Grantland Rice (1880-1954) American sportswriter
“Alumnus Football,” l. 63ff (1908)

For more information on variations in this poem and quotation from it, see here.
Added on 11-Feb-10 | Last updated 10-Oct-17
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Of course God will forgive me; that’s his job.

[Bien sûr, il me pardonnera; c’est son métier.]

Heinrich Heine (1797-1856) German poet and critic
Last Words (1856)

Quoted in German in Alfred Meißner, "Heinrich Heine. Erinnerungen," Letzte Worte auf dem Totenbett (1856). Quoted in Bros. Goncourt (ed.) Journal (23 Feb 1863). Quoted in French in Sigmund Freud, The Joke and Its Relation to the Unconscious (1905) [tr. J Crick (2003)].

Alt trans.: "Why, of course, he will forgive me; that's his business. [Gott wird mir verzeihen, das ist sein Beruf.]

See Catherine the Great.
Added on 10-Jun-09 | Last updated 25-Oct-17
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I cannot imagine a God who rewards and punishes the objects of his creation, whose purposes are modeled after our own — a God, in short, who is but a reflection of human frailty. Neither can I believe that the individual survives the death of his body, although feeble souls harbor such thoughts through fear or ridiculous egotism. It is enough for me to contemplate the mystery of conscious life perpetuating itself through all eternity, to reflect upon the marvelous structure of the universe which we can dimly perceive, and to try humbly to comprehend even an infinitesimal part of the intelligence manifested in nature.

Albert Einstein (1879-1955) German-American physicist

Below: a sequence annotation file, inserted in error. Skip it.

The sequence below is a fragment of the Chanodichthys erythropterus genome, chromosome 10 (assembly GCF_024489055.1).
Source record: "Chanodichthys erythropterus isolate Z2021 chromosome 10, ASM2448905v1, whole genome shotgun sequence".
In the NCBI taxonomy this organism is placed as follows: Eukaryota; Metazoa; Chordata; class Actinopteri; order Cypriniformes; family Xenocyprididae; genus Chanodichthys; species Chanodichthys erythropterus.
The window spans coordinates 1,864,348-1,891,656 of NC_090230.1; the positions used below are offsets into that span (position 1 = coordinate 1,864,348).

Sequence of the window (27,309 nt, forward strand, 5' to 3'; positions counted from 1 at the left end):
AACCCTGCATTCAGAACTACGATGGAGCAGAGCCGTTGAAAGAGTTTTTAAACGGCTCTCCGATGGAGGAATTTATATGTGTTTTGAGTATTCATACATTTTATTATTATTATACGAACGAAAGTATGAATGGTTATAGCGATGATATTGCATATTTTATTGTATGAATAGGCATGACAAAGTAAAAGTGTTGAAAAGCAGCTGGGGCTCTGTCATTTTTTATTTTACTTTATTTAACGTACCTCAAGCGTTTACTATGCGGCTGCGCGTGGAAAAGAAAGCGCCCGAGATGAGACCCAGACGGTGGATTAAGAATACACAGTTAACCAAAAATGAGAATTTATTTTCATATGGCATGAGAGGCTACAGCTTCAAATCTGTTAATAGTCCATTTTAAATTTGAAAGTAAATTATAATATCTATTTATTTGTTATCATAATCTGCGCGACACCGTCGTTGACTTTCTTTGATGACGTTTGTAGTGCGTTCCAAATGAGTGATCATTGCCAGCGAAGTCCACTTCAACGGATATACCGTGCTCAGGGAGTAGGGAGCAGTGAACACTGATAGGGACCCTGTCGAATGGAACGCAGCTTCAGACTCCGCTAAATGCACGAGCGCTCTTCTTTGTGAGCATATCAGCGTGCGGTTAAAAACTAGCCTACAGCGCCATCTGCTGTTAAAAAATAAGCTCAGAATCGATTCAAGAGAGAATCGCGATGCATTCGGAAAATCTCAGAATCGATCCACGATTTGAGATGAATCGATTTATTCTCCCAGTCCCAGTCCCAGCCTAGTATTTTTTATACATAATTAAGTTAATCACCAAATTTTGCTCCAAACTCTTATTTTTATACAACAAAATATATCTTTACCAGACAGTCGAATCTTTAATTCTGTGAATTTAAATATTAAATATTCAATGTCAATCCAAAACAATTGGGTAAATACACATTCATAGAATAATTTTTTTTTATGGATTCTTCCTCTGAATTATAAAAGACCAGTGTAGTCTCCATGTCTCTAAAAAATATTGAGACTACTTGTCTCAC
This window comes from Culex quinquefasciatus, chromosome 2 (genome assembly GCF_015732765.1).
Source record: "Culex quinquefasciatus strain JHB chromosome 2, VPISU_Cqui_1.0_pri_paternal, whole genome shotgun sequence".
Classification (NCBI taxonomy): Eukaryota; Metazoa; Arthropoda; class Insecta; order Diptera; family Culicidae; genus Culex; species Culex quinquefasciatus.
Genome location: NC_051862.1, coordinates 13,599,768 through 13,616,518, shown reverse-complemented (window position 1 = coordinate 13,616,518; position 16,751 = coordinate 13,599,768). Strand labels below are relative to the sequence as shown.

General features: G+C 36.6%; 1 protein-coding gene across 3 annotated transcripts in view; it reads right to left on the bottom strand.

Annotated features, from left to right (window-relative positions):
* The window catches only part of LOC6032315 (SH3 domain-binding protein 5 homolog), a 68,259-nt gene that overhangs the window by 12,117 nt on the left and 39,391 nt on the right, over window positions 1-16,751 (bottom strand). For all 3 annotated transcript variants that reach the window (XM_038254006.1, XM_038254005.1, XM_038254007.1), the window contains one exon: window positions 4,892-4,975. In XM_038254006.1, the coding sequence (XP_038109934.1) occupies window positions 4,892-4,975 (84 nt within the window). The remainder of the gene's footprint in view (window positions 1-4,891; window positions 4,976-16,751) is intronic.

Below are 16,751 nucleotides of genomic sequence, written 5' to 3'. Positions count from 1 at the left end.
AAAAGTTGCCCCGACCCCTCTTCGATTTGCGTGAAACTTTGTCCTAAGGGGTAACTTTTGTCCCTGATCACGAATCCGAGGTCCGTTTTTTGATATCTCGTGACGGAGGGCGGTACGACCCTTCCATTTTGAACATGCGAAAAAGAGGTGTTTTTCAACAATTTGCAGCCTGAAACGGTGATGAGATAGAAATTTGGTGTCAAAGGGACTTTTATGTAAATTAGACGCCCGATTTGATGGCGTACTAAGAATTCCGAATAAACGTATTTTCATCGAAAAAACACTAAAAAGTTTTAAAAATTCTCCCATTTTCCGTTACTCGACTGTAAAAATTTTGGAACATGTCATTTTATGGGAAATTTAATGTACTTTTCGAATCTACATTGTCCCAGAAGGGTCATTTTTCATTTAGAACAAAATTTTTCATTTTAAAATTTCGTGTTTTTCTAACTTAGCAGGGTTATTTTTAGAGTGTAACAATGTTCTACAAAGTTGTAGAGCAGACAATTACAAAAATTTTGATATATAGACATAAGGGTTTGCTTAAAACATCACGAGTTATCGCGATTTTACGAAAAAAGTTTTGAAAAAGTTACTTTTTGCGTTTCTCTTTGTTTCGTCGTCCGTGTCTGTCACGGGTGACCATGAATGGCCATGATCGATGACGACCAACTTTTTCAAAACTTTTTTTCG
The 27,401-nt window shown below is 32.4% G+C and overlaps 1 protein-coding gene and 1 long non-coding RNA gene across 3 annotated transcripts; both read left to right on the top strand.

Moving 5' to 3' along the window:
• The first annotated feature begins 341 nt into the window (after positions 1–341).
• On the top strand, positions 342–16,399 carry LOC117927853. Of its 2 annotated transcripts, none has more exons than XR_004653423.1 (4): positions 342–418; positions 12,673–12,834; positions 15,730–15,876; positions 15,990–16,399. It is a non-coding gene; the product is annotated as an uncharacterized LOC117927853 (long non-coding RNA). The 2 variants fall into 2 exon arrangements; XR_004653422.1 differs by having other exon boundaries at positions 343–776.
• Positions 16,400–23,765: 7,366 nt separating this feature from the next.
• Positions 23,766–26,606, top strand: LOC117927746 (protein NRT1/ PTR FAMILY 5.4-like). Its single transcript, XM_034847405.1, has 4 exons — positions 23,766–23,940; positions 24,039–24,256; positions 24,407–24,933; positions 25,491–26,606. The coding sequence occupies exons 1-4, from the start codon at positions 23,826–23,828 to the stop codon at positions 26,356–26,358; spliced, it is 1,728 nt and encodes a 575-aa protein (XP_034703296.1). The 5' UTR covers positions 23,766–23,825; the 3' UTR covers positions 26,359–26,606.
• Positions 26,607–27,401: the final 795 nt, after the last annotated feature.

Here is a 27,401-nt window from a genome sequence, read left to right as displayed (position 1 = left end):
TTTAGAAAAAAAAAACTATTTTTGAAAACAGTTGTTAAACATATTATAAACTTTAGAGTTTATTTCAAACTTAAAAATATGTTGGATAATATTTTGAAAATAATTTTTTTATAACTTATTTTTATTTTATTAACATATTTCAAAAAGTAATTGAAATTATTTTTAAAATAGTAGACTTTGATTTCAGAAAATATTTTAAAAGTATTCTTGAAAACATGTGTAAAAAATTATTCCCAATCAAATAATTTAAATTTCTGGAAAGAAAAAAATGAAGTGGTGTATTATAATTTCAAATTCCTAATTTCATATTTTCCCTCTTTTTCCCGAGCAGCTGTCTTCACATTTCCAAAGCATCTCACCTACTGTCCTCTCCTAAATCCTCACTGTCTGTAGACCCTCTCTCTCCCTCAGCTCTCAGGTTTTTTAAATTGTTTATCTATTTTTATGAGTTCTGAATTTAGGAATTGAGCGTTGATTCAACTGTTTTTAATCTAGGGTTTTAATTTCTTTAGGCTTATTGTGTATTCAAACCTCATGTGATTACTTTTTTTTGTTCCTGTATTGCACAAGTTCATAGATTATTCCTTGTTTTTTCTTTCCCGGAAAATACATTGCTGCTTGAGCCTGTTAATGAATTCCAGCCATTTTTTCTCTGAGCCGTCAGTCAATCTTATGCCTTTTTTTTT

“What I Believe,” Forum and Century (Oct 1930)
    (Source)

Einstein crafted and recrafted his credo multiple times in this period, and specifics are often muddled by differing translations and by his reuse of certain phrases in later writing. The Forum and Century entry appears to be the earliest. Some important variants:

I cannot conceive of a God who rewards and punishes his creatures, or has a will of the kind that we experience in ourselves. Neither ca I nor would I want to conceive of an individual that survives his physical death; let feeble souls, from fear or absurd egoism, cherish such thoughts. I am satisfied with they mystery of the eternity of life and with the awareness and a glimpse of the marvelous structure of the existing world, together with the devoted striving to comprehend a portion, be it ever so tiny, of the reason that manifests itself in nature.

— "The World As I See It [Mein Weltbild] [tr. Bargmann (1954)]


I cannot conceive of a God who rewards and punishes his creatures, or has a will of the type of which we are conscious in ourselves. An individual who should survive his physical death is also beyond my comprehension, nor do I wish it otherwise; such notions are for the fears or absurd egoism of feeble souls. Enough for me the mystery of the eternity of life, and the inkling of the marvellous structure of reality, together with the single-hearted endeavor to comprehend a portion, be it never so tiny, of the reason that manifests itself in nature.

— "The World As I See It [Mein Weltbild] [tr. Harris (1934)]


To me it suffices to wonder at these secrets and to attempt humbly to grasp with my mind a mere image of the lofty structure of all there is.